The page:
China out-spends the US for first time in $15bn smart grid market

The world's most populous country spent $4.3bn in 2013, part of that going on the installation of 62m smart meters, while US investment declined

London, 18 February 2014 ‒ Global smart grid investment reached $14.9bn in 2013, up from the $14.2bn recorded in 2012, according to the latest authoritative figures from research company Bloomberg New Energy Finance. China finished the year as the world's largest smart grid market, exceeding the US in dollar investment for the first time as the North American market continued to slow.

Smart metering accounted for just under half of the total smart grid spending worldwide, with distribution automation and other integrated demonstration projects rounding out the total.

China spent $4.3bn on smart grid in 2013, with a large part of that going on the installation of 62m meters. China now has just under 250m smart meters installed but has indicated that it will push out the end-date for completing its metering programme from 2015 to 2017. China now has more than twice as many smart meters installed as the total number of households in the US.

Meanwhile, US smart grid spending is slowing down. The North America market shrunk significantly in 2013, falling 33% to $3.6bn as the last of the US stimulus-funded projects wound down.

There were promising signs in 2013 on smart metering in several key European markets, including a large metering contract in the UK, a new tender in France and completion of the long-awaited cost benefit analysis in Germany. Japan's utilities are in the tendering and procurements stages of their deployments while Brazil's smart metering roll-out is being delayed by certification and financing challenges.

Distribution automation ‒ or the use of technology to locate and automatically fix faults and to fine-tune voltage levels on the grid ‒ continued to grow last year. Global spending on distribution automation increased to $5.4bn from $4.4bn in 2012 driven by renewed interest in renewable integration and grid reliability in China, the US and Europe.

Bloomberg New Energy Finance sees the following developments in 2014 and beyond:

- Asia still has years of growth ahead. Despite China's recently announced slowdown in meter installation, China's 5-10 year meter replacement cycle means that as this major wave of installations finishes in 2017, the first wave of replacements is expected to commence. 2014-15 will bring also an increase in distribution automation spending in China while smart grid activity in Japan, Korea, India and South East Asia will also ramp up.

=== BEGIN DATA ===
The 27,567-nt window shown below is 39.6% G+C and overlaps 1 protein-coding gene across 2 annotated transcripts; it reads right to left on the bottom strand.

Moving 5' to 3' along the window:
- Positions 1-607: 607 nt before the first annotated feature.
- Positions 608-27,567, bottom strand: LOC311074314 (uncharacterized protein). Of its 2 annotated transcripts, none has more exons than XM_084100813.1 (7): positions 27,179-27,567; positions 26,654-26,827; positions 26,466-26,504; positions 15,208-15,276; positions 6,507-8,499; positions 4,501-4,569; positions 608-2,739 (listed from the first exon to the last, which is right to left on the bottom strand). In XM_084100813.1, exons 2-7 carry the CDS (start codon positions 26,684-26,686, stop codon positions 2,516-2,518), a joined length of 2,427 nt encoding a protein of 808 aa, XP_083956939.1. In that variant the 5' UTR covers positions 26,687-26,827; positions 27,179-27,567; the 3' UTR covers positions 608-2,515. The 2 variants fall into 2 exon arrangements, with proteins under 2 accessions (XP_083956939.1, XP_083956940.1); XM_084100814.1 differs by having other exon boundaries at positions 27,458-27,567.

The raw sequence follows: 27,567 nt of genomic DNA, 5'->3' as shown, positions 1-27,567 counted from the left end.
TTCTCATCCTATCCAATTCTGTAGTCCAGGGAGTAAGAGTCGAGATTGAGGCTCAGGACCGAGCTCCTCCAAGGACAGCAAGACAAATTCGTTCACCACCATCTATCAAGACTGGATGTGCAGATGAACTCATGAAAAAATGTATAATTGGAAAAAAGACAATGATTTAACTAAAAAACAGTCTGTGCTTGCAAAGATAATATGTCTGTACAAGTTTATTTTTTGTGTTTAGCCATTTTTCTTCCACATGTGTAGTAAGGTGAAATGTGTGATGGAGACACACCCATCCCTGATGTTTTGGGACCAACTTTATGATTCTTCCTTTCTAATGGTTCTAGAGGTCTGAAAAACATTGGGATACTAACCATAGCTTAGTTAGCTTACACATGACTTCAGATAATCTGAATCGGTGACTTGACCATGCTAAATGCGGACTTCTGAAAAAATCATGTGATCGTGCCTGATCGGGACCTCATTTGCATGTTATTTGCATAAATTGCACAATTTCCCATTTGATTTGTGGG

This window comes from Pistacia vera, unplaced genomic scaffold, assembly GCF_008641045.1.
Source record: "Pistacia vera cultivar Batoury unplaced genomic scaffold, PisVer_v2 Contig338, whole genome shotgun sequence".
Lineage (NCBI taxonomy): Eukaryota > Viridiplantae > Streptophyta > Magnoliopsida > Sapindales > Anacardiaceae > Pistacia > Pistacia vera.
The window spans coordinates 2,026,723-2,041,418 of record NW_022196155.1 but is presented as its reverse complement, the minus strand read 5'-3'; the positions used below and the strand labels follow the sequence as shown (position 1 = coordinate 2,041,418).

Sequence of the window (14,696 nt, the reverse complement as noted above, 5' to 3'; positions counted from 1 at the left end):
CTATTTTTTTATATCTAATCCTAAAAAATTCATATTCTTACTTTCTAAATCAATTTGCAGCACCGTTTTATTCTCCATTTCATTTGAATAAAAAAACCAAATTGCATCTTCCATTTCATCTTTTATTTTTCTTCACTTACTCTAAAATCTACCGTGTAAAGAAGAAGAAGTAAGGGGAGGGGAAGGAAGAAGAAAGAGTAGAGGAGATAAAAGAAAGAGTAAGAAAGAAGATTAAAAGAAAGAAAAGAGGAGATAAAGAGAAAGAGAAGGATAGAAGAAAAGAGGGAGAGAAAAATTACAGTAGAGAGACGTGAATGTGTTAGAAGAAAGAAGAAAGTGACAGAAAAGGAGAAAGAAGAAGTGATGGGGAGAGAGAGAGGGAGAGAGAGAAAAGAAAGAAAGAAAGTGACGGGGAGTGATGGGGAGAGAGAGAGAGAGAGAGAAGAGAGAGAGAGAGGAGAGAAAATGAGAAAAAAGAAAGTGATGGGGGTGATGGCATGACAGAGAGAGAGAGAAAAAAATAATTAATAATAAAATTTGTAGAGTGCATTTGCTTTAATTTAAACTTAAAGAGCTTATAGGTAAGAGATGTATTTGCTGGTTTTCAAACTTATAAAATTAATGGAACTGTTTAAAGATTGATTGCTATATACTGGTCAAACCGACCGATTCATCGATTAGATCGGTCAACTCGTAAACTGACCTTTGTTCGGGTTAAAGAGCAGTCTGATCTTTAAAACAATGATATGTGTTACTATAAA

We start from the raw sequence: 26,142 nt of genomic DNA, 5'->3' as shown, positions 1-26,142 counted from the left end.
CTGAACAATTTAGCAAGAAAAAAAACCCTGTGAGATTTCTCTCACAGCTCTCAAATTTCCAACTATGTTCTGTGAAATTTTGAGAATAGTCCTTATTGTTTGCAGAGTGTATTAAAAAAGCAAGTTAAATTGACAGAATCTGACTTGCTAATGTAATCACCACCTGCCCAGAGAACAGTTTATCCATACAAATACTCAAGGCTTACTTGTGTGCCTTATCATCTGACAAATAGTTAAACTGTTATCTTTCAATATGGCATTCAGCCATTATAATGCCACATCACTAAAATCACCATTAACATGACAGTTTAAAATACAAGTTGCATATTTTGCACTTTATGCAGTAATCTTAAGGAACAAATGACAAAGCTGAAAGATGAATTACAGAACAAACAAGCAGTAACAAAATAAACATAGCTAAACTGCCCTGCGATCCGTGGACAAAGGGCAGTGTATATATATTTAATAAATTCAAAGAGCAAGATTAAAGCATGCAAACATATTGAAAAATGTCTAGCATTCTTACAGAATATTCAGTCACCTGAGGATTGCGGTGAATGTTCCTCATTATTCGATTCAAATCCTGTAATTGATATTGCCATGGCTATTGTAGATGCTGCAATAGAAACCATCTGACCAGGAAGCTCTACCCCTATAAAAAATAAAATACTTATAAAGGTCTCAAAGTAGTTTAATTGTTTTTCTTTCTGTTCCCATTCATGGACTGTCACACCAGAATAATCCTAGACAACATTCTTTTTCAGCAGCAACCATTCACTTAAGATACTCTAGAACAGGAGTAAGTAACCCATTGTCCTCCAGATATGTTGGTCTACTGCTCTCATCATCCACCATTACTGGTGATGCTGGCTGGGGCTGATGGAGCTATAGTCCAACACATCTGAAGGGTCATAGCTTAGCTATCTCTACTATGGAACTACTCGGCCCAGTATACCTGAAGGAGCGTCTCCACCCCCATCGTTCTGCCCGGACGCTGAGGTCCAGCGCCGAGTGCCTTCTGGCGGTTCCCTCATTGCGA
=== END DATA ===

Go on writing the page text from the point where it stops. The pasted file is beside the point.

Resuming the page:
- The US is entering a second major smart grid phase: information integration. With its growing penetration rates for smart meters and distribution automation, the next phase for the US smart grid is using the new data coming in off the grid to improve areas like outage management, customer segmentation and theft detection.

- Europe is the smart grid's sleeping giant. Europe has installed only 55m smart meters but this is expected to rise sharply to 180m by 2020. Spain will remain as the most active market in 2014 but large-scale deployments in the UK, Germany and France will begin to ramp up in late 2015.

Bloomberg New Energy Finance sees strong support for further smart grid investment. Colin McKerracher, senior energy-smart technologies analyst at Bloomberg New Energy Finance, said: "Global investment in the smart grid increased relatively modestly last year after five years of rapid growth. But the fundamental drivers of the smart grid – greater grid reliability, further integration of renewable energy, and improved demand-side management – are stronger than ever.

"Asian and European markets will drive growth through 2020, while in North America the focus will continue to shift from hardware to software as utilities look to squeeze additional value out of the vast amounts of grid data now available."

Bloomberg New Energy Finance's data on smart grid investment are collected by its teams of analysts and researchers in Japan, China, the US, Brazil and Europe, and aggregated in London.

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